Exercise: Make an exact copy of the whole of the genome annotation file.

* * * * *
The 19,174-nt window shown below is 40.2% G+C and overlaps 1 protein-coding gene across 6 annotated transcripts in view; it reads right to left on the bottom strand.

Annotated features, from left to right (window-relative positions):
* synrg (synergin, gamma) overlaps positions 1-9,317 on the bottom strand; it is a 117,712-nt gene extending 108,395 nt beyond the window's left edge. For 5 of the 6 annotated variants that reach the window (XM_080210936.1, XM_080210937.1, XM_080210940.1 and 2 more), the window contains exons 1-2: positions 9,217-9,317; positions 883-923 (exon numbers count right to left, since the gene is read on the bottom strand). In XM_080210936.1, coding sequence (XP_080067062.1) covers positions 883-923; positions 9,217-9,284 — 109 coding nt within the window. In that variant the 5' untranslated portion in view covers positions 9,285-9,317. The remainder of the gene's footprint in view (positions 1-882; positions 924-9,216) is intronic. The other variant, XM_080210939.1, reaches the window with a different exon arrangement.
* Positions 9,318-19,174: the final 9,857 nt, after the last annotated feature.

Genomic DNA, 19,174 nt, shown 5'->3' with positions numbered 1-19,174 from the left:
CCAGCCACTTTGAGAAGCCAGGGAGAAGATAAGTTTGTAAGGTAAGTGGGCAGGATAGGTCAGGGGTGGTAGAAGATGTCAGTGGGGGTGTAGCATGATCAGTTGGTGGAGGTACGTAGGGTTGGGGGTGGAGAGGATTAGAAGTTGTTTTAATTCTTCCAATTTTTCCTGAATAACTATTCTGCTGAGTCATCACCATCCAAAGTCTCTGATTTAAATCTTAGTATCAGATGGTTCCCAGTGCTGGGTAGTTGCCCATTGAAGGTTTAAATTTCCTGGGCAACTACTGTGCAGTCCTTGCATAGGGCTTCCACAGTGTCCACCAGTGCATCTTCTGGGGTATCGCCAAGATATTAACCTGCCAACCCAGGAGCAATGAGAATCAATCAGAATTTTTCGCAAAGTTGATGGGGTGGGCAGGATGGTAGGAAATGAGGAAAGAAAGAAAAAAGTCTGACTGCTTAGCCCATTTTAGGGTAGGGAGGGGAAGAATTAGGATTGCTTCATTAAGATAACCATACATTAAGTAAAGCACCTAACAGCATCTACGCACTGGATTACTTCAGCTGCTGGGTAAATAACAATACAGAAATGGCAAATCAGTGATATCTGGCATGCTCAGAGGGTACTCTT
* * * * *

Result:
The 19,174-nt window shown below is 40.2% G+C and overlaps 1 protein-coding gene across 6 annotated transcripts in view; it reads right to left on the bottom strand.

Annotated features, from left to right (window-relative positions):
* synrg (synergin, gamma) overlaps positions 1-9,317 on the bottom strand; it is a 117,712-nt gene extending 108,395 nt beyond the window's left edge. For 5 of the 6 annotated variants that reach the window (XM_080210936.1, XM_080210937.1, XM_080210940.1 and 2 more), the window contains exons 1-2: positions 9,217-9,317; positions 883-923 (exon numbers count right to left, since the gene is read on the bottom strand). In XM_080210936.1, coding sequence (XP_080067062.1) covers positions 883-923; positions 9,217-9,284 — 109 coding nt within the window. In that variant the 5' untranslated portion in view covers positions 9,285-9,317. The remainder of the gene's footprint in view (positions 1-882; positions 924-9,216) is intronic. The other variant, XM_080210939.1, reaches the window with a different exon arrangement.
* Positions 9,318-19,174: the final 9,857 nt, after the last annotated feature.

Genomic DNA, 19,174 nt, shown 5'->3' with positions numbered 1-19,174 from the left:
CCAGCCACTTTGAGAAGCCAGGGAGAAGATAAGTTTGTAAGGTAAGTGGGCAGGATAGGTCAGGGGTGGTAGAAGATGTCAGTGGGGGTGTAGCATGATCAGTTGGTGGAGGTACGTAGGGTTGGGGGTGGAGAGGATTAGAAGTTGTTTTAATTCTTCCAATTTTTCCTGAATAACTATTCTGCTGAGTCATCACCATCCAAAGTCTCTGATTTAAATCTTAGTATCAGATGGTTCCCAGTGCTGGGTAGTTGCCCATTGAAGGTTTAAATTTCCTGGGCAACTACTGTGCAGTCCTTGCATAGGGCTTCCACAGTGTCCACCAGTGCATCTTCTGGGGTATCGCCAAGATATTAACCTGCCAACCCAGGAGCAATGAGAATCAATCAGAATTTTTCGCAAAGTTGATGGGGTGGGCAGGATGGTAGGAAATGAGGAAAGAAAGAAAAAAGTCTGACTGCTTAGCCCATTTTAGGGTAGGGAGGGGAAGAATTAGGATTGCTTCATTAAGATAACCATACATTAAGTAAAGCACCTAACAGCATCTACGCACTGGATTACTTCAGCTGCTGGGTAAATAACAATACAGAAATGGCAAATCAGTGATATCTGGCATGCTCAGAGGGTACTCTT